An expert group of practitioners and commentators looks at prospects for CSR in 2012
Coauthored with Mr. Martin Summers and Dr. Adrian Payne
Every year, MHC International's annual CSR & Sustainability Update expert group meeting looks at the prospects for CSR in the coming year in the context of changing trends and themes in the corporate, social, political and economic spheres. Now in its sixth year, the group is comprised of a range of CSR practitioners and commentators.
Here are the group's top prospects for 2012:
1. Trust in Brands, Companies & Sectors
There is clear evidence to suggest that trust in brands, companies and sectors is declining. This should, however, be seen in a positive light as it creates:
- Opportunities for more open, honest and direct debate between consumers and companies, governments and other stakeholders about the key issues and future for certain sectors.
- Opportunities for greater competitive advantage for those companies that do manage to build 'trust relationships' with consumers and other stakeholders. While Steve Jobs exemplified how charismatic leadership can help build brand trust, the top 10 most trustworthy brands in the U.S. illustrate that brand trust can be built via a CSR programme that is embedded throughout the business.
2. Trust in Governments
This has led to greater skepticism about the ability and inclination of governments to tackle key sustainability and other issues decisively and comprehensively, as indicated by widespread protests in the crisis-hit Eurozone and in opinion polls about government's ability to deliver on jobs, growth and climate change, etc. Against such a background the Rio+20 Earth Summit arguably holds little promise for delivering significant change.
3. CSR Continues to be Redefined
A few years ago it looked as if CSR would become more tightly defined around 'corporate responsibility' (getting the basics of company responsibility right) and 'sustainability' (focusing on the key long term material issues for a company and its stakeholders).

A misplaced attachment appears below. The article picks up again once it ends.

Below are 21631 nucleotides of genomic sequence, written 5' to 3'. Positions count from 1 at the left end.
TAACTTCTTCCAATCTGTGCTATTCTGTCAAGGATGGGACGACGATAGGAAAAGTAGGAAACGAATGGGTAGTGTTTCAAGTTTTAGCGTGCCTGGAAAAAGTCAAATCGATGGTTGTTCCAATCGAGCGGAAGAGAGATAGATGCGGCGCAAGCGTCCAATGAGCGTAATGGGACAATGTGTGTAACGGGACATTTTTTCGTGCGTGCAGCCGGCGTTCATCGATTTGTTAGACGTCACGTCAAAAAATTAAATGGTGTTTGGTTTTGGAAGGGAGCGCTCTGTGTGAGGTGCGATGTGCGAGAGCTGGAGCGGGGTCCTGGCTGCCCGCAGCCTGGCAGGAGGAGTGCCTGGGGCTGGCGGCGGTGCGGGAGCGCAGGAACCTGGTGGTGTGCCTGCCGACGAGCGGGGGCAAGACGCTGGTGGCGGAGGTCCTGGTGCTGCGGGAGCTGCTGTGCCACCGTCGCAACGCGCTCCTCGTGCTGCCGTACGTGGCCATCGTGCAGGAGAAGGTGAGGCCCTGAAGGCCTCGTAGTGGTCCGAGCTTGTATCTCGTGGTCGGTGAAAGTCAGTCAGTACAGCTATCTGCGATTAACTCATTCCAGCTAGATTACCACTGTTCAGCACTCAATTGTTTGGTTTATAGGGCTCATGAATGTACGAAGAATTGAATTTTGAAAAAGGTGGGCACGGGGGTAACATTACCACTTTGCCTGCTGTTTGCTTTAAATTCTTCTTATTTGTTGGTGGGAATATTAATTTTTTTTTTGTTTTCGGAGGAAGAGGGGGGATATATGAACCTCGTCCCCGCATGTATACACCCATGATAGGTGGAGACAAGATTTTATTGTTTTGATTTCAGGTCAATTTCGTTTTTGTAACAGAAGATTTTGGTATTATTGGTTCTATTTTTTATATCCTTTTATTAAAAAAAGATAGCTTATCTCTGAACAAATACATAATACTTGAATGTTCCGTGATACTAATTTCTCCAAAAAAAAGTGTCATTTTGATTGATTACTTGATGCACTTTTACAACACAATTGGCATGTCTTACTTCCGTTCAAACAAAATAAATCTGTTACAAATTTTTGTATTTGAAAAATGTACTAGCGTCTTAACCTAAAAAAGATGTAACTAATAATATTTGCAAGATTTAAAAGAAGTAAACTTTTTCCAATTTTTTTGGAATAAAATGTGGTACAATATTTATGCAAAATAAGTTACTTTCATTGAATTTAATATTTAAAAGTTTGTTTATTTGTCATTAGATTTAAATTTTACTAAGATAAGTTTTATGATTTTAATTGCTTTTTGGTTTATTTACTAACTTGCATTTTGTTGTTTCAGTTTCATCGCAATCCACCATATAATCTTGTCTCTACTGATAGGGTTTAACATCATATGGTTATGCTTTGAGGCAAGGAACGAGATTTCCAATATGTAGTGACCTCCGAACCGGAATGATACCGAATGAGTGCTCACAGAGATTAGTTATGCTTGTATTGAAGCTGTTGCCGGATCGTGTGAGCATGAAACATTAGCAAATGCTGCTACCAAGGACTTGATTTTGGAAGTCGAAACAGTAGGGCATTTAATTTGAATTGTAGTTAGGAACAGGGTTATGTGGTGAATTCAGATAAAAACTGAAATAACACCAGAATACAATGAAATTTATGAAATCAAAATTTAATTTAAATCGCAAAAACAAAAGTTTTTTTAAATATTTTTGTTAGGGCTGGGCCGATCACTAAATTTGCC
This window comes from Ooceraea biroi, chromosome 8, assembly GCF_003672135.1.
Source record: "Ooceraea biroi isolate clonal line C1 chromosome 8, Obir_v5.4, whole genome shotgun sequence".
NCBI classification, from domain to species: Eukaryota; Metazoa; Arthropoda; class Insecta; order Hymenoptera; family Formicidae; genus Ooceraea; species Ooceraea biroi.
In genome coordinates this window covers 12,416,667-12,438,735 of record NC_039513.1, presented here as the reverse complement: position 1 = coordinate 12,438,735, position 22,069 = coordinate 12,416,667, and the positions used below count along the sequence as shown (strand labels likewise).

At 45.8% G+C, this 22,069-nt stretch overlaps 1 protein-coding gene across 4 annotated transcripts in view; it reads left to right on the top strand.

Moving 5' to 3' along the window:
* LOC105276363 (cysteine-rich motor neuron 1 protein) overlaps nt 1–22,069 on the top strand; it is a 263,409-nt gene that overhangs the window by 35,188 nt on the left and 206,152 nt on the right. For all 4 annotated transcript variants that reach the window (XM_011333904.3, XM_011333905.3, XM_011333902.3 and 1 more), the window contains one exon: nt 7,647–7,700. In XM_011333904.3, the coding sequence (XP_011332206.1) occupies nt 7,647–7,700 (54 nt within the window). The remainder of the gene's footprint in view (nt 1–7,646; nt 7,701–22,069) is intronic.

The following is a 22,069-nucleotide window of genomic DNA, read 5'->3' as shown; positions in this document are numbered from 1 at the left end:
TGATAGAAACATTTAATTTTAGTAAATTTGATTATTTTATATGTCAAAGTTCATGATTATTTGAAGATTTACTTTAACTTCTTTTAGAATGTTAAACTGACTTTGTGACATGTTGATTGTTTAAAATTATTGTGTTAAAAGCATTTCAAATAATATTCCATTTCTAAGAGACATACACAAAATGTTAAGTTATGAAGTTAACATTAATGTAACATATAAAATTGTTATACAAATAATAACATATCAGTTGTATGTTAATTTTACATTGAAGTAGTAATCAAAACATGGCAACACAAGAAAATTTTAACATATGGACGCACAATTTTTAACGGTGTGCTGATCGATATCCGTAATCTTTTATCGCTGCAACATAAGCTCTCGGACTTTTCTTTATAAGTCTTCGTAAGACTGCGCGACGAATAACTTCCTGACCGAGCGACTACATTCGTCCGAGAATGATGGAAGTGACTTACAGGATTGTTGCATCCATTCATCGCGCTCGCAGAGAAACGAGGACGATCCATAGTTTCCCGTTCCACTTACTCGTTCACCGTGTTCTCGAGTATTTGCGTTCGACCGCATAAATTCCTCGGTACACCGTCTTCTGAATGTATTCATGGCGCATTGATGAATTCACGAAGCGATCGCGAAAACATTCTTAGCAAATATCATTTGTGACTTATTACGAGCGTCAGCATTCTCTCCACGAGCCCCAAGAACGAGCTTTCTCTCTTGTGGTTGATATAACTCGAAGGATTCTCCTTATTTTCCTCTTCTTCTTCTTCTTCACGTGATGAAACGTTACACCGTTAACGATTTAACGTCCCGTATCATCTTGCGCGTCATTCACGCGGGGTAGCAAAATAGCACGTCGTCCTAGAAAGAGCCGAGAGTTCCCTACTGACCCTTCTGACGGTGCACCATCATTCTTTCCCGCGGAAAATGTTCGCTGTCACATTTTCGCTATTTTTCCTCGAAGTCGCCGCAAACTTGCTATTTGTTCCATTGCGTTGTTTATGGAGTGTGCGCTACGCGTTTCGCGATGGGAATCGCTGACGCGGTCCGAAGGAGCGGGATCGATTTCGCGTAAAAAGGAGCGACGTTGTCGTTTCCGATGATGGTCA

But the extent of the financial crisis and its social impacts mean that there is renewed emphasis on financial and government responsibility, and an increased scope for responsible capitalism.
The terms of the CSR debate have also been given an impetus by Porter and Kramer's Harvard Business Review article on 'Shared Value', and wider discussions about what some have called 'sustainable capitalism' (often used in contrast to 'casino capitalism'.) Although this debate is in flux, and covers many topics, the need to rethink financial markets and the link between executive remuneration and performance are common themes.
4. Demand for Greater Transparency, Disclosure & Non-Financial Reporting
There have been several very important developments in reporting: ISO 26000; the growing interest in integrated reporting; the development of GRI4 (GRI's next generation of guidelines); the revised OECD multi-national guidelines and the EU's push for a wider social responsibility concept and more social and environmental reporting in its 2011-2014 CSR strategy.
The number of companies reporting on sustainability is also increasing: KPMG research shows 95 percent of the world's 250 biggest companies now report on their sustainability performance, up from 80 percent in 2008.
Some seminar participants did question whether too much reliance is being placed on reporting as a tool to drive and monitor corporate change. Given that one of the lessons of the financial crisis is that commercial and governmental accounts clearly cannot be trusted as a guide to future developments, the question demands some clear examination.
5. Social Media's Role in Sustainability & Corporate Change
Social media clearly played a major role in political protest from the Arab Spring to the Eurozone. It has also proved invaluable to many companies in building relationships with consumers.
At present, however, it is not at all clear how important social media can be in putting pressure on companies to change their practices from a CSR perspective. The combination of a vibrant civil society, dynamic mainstream media, and a critical populace still seems to be one of the best ways of keeping companies alert and responsive to changing social trends and demands.
Could social media play a role in coordinating (and thus increasing) shareholder activism? It's hard to say. At best, social media is a crowd-engaging tool and while it can become a means to an end, its true potential in seeking and achieving corporate social responsibility is yet to be established.